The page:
BMW R1200GS by Motorieep The big GS is one of the world’s best-selling adventure bikes, but it’s real tricky to customize. Most attempts to circumnavigate its quirky Telelever front end and complex bodywork fall flat, and few GS customs actually turn out great. Pierre at French workshop Motorieep has cracked the code though, with this wild GS-based supermotard.

Custom BMW R1200GS by Motorieep
The ‘1200 SMX’ is based on a 2007 R1200GS Adventure, but there’s little of the original chunky silhouette left. It’s been transformed with a genius concoction of parts: a modified Ducati 125 Regolarita Six Days fuel tank, a set of newer R1250GS front side panels, and KTM 690 SMC rear plastics.

The tank uses an external fuel pump and only holds seven liters—but there’s space under the seat to install a secondary 10-liter reservoir.

Custom BMW R1200GS by Motorieep
The front end’s been changed entirely, with a set of 50 mm Marzocchi upside-down forks. The rear shock’s from WP Suspension, and the brakes are from Brembo. Pierre swapped the swingarm out for one from a BMW HP2 Megamoto, and laced up a pair of 17” Excel rims.

Finishing kit includes an Acerbis headlight nacelle with LED internals, a custom speedo mount, a UFO front fender and upgraded foot pegs. Pierre also added a Lithium-ion battery, moved the fuel injectors, added a set of BMC conical filters, and built stainless steel exhaust headers that terminate with an Akrapovič slip-on.

Custom BMW R1200GS by Motorieep
If the 1200 SMX appeals to you as much as it does to us, good news: Pierre will build you one in five weeks, provided you throw €27,000 his way. But only one, mind you … he’s limited production to three units, and two are already sold. Once that’s gone, you’ll have to wait until he designs the next-gen 1200 SMX, which will be based on the newer, liquid-cooled version of the GS. [Motorieep]

Yamaha DT-1 restoration by Peter Abelmann
Yamaha DT-1 restoration by Peter Abelmann There’s a growing sentiment that small capacity motorcycles will save motorcycling. And when it comes to a legacy of building smaller bikes, Yamaha have some real gems scattered across their back catalog—like the charming DT-1.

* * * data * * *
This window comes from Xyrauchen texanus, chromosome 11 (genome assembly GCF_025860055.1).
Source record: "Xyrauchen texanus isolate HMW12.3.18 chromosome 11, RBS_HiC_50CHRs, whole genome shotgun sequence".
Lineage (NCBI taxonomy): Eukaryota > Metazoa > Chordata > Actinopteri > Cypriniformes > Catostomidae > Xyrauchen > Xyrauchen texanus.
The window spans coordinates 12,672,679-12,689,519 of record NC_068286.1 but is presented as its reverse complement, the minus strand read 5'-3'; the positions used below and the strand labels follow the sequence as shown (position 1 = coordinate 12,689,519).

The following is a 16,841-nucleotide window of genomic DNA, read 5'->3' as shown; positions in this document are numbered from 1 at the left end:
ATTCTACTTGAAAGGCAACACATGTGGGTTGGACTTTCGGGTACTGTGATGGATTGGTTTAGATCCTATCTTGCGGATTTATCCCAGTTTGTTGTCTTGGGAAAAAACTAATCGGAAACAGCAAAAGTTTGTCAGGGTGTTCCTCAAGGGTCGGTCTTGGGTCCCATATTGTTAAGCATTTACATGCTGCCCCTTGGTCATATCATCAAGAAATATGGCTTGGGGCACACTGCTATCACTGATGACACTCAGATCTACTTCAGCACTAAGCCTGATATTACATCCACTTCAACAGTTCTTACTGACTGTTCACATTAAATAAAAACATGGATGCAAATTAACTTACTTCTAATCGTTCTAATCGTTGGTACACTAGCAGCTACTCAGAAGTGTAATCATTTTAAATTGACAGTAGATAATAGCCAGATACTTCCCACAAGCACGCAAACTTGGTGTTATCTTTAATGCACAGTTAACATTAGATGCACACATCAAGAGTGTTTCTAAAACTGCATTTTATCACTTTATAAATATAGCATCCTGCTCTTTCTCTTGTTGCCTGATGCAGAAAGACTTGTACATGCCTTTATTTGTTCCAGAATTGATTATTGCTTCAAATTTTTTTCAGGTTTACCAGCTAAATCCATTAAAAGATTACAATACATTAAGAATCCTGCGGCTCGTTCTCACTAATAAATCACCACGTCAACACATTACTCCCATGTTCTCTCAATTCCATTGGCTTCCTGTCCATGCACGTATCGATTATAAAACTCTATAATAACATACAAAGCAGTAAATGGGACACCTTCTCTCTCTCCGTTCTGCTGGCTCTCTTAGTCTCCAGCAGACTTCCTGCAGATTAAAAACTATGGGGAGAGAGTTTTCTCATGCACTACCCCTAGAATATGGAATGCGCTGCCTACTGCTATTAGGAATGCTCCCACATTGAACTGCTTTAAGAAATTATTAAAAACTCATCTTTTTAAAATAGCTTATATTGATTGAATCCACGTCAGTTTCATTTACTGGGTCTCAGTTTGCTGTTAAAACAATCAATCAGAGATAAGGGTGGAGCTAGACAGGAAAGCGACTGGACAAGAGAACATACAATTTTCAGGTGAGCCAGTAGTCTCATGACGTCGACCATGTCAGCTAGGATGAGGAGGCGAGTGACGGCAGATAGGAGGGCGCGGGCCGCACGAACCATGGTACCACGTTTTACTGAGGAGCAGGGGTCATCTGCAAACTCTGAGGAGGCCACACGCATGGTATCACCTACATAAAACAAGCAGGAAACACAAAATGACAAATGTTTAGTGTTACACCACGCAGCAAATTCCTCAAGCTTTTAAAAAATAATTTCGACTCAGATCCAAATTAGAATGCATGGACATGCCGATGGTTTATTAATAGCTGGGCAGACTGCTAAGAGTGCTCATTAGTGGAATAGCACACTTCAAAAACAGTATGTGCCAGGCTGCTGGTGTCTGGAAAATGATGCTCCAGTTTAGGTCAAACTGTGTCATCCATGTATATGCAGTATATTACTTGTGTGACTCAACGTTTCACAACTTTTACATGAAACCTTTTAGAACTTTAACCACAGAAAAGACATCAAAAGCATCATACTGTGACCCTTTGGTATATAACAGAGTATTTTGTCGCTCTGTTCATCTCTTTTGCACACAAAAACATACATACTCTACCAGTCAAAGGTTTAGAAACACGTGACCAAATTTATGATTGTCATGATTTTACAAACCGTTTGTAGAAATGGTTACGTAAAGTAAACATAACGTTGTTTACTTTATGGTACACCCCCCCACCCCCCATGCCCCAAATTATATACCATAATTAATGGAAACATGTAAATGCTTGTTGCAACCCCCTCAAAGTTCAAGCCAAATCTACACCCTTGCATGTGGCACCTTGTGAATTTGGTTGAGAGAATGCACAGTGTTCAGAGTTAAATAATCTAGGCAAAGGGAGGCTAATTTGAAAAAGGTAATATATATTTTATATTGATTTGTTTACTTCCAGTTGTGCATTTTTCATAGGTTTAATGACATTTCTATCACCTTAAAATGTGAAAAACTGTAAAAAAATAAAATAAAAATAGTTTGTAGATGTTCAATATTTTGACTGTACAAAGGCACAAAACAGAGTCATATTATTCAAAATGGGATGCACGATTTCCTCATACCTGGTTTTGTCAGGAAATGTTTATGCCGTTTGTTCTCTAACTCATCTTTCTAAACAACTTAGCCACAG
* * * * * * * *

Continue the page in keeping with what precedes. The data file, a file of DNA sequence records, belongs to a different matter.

First released in 1968, the DT-1 was effectively a street legal dirt bike before ‘dual sport’ was a thing. Powered by a 250 cc air-cooled two-stroke single, it was simple, solid and inexpensive.

Yamaha DT-1 restoration by Peter Abelmann
According to Peter Abelmann, a German classic Yamaha two-stroke expert, the DT-1 was never really brought into Europe. But he managed to find one that was allegedly imported for a now-deceased tennis star; it had very low mileage but hadn’t been stored well, so Peter decided to bring it back to life.

Peter started with a deep clean, which also involved battling stubborn corrosion. Then it was onto repairing parts that hadn’t survived—like a single fork stanchion that had to be swapped out for a part from Peter’s stash. The previous owner had also fitted a 21” wheel up front, so Peter sourced an OEM 19” unit and slotted it in.

Yamaha DT-1 restoration by Peter Abelmann
The engine was still good to go, but Peter did have to make two major changes. Somewhere along the line, the head had been swapped for a ‘Genuine Yamaha Tuning’ performance part, but it didn’t sound right, so he swapped it for an original head. And one of the cooling fins had broken, so he had a friend repair it with aluminum.

Some parts were repainted (like the exhaust), while others were simply touched up. The end result takes us right back to the late 60s, with just enough patina to keep things authentic. [Via]

Yamaha DT-1 restoration by Peter Abelmann